It was just a scrimmage but Kuzma’s 25-point performance with 5 of 7 from deep versus the Magic not only backed up Frank Vogel’s statements Kuz had been dominating practices but could also end up saving his Lakers’ career.
It’s one thing to see LeBron James and Anthony Davis playing like they were in midseason form but watching Kyle Kuzma confidently and smoothy drain 10 of 13 shots including his first four three-pointers was a special surprise. Kuzma was the last of the ‘Baby Lakers’ left after the blockbuster trade for Anthony Davis, a talented 25-year old whose disappointing last two seasons dimmed his bright promise and destined him as trade bait this offseason.
While that’s a lot to take away from a scrimmage and two weeks of practice, there are reasons to be optimistic. To start with, Kuzma is finally completely healthy after struggling through the season with multiple ankle injuries. The four months off not only allowed him time to work on his body and shot but also to consider his situation with the Lakers and figure out how he could succeed playing with superstars LeBron James and Anthony Davis.
In addition to tweaking his shot mechanics, Kyle appears to have changed his shot selection, specifically to take more spot-up and corner threes, which are the type of shots for which he has always shot a high percentage. Before the season hiatus, Kuz was shooting 50% (26 of 52) on corner threes versus just 24.2% (44 of 182) on above-the-break threes. Above the break, he was shooting over 34% on spot-up threes versus just 15% off the bounce.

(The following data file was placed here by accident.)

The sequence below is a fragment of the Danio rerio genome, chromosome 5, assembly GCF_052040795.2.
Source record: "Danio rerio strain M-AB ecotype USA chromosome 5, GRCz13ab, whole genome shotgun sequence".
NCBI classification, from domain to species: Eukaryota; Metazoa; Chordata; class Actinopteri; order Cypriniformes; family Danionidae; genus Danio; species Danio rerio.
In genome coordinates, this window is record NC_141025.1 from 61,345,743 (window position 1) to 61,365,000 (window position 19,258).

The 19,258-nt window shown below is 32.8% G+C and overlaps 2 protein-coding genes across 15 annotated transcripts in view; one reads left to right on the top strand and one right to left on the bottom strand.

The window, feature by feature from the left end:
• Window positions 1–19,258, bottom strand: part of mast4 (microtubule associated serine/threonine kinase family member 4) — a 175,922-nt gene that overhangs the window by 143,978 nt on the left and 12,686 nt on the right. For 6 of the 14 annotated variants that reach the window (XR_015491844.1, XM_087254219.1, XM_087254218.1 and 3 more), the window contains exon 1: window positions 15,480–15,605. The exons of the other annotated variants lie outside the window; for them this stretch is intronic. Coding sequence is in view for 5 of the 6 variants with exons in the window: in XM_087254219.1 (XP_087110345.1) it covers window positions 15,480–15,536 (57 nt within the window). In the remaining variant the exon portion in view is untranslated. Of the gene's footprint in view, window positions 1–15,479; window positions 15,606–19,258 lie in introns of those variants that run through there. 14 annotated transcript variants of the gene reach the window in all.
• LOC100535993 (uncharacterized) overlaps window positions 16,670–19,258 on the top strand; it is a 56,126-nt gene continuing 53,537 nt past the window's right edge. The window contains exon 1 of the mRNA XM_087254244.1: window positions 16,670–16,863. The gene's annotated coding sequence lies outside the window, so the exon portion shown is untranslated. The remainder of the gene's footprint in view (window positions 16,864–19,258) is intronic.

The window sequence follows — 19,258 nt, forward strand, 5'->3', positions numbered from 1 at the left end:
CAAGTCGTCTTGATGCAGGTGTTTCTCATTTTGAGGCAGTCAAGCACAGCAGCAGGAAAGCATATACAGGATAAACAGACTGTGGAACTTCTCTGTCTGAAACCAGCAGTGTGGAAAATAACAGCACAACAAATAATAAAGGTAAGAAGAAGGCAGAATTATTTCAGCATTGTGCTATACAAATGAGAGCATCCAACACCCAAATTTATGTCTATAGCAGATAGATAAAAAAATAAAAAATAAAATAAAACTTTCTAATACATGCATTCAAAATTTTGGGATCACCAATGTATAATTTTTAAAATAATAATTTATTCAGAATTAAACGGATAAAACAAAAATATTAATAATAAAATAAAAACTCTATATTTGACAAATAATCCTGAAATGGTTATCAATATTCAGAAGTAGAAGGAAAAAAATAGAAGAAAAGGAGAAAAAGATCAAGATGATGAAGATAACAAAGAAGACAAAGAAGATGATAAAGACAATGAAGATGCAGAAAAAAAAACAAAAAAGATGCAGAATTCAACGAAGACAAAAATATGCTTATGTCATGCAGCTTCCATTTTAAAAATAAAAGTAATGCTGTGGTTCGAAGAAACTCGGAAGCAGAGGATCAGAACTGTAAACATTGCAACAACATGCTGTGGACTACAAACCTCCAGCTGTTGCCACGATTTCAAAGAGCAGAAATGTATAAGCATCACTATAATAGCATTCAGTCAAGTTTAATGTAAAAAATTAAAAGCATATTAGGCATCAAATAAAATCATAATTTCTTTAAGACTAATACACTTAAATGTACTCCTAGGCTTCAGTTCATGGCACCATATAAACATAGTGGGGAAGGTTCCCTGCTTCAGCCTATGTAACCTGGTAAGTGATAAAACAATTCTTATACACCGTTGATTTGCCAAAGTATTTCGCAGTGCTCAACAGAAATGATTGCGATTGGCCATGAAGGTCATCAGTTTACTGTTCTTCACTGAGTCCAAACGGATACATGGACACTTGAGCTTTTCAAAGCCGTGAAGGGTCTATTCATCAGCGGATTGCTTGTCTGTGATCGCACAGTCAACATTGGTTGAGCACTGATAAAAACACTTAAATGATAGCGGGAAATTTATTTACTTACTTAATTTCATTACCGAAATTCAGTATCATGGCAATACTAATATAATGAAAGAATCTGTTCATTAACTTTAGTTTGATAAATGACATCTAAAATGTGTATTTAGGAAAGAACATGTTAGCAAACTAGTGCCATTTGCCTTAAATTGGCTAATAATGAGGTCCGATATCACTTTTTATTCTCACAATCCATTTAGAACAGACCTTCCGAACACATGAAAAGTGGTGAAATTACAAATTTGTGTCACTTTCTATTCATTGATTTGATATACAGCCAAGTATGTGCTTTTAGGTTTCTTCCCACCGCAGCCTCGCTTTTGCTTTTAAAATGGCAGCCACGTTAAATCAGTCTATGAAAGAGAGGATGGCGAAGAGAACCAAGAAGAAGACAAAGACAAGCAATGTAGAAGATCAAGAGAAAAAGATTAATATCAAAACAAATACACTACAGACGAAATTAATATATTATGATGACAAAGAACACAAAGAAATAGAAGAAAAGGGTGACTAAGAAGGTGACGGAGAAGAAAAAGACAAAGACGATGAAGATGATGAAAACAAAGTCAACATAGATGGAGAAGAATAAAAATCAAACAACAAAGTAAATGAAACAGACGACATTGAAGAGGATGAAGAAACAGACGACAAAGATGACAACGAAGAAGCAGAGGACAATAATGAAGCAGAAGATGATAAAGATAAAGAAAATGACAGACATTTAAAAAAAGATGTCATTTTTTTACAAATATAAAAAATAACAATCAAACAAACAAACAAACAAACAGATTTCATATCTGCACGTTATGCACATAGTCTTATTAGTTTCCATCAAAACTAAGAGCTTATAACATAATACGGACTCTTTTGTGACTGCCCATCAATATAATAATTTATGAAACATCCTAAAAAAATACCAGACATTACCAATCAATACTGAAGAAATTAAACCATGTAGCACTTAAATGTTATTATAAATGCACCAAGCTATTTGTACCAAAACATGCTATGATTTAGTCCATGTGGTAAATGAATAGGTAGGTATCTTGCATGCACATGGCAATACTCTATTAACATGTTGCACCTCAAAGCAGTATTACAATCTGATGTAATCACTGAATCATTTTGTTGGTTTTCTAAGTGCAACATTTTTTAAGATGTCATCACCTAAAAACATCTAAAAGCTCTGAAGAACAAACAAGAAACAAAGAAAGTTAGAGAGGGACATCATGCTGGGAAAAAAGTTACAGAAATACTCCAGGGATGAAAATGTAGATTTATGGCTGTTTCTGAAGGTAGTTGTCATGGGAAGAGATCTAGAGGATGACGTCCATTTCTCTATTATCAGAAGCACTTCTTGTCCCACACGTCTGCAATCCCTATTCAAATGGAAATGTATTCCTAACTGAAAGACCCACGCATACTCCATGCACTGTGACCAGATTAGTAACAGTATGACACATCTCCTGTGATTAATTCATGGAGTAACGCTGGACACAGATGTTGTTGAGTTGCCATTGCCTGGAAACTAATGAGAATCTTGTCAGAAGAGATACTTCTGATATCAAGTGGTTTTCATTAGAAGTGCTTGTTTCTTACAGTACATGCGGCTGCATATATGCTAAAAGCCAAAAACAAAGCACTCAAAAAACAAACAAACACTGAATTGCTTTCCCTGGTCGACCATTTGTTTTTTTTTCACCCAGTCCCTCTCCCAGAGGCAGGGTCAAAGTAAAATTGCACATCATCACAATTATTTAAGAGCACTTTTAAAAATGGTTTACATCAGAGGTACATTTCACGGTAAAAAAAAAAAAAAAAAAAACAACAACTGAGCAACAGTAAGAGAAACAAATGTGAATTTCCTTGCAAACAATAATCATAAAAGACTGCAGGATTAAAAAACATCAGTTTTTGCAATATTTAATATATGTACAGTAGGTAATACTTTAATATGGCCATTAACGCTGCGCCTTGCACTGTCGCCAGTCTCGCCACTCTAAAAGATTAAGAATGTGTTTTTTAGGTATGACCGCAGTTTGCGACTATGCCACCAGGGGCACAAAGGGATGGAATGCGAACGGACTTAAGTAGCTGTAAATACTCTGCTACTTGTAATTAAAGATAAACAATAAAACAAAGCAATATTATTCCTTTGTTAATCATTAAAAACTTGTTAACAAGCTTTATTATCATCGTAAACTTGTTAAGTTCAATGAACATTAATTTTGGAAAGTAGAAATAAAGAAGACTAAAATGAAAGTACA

While Kuzma’s improved shooting from deep has partly been the result of working on his shot mechanics, it’s obvious the adjustment to improve shot selection and take higher percentage shots has been equally as important. That improved shot selection was clearly evident in the Magic game as the four threes he drained in the first quarter were either open catch-and-shoot or corner threes as opposed to above-the break threes off the bounce.
Turning 25, being in what could be his first serious relationship, and facing the reality he might not be able to control where he ends up playing next season could have contributed to Kyle maturing and learning how to relax. He certainly looked like a different player on the court in these scrimmages, more confident and mentally under control, more patient and willing to let the game come to him, playing with precision and less wasted motion.
While the Lakers don’t want to limit Kuzma to being just a spot-up shooter, there’s little question those are the kinds of shot opportunities that are created playing with superstars like LeBron James and Anthony Davis. Lakers’ head coach Frank Vogel reported that “Kuz has been one of our best players since this restart in these practices, he’s had a couple of stretches where he just dominated the floor and it’s been really encouraging to see…”
Success breeds confidence and Kuzma’s mental Achilles heel has always been his three-point shooting. Taking more of the shots he usually makes and fewer of the shots he usually misses seems like a simple adjustment. Truthfully, it’s the adjustment most unsuccessful players find the hardest to make, learning to optimize their strengths. Hopefully, it’s an adjustment that could help fix Kyle Kuzma’s broken shot and save his Lakers’ career.
Whether Kyle can continue his breakout play and become the deep threat the Lakers need on the floor with LeBron James and Anthony Davis will impact the Lakers’ decisions this offseason and Kuzma’s future on the team.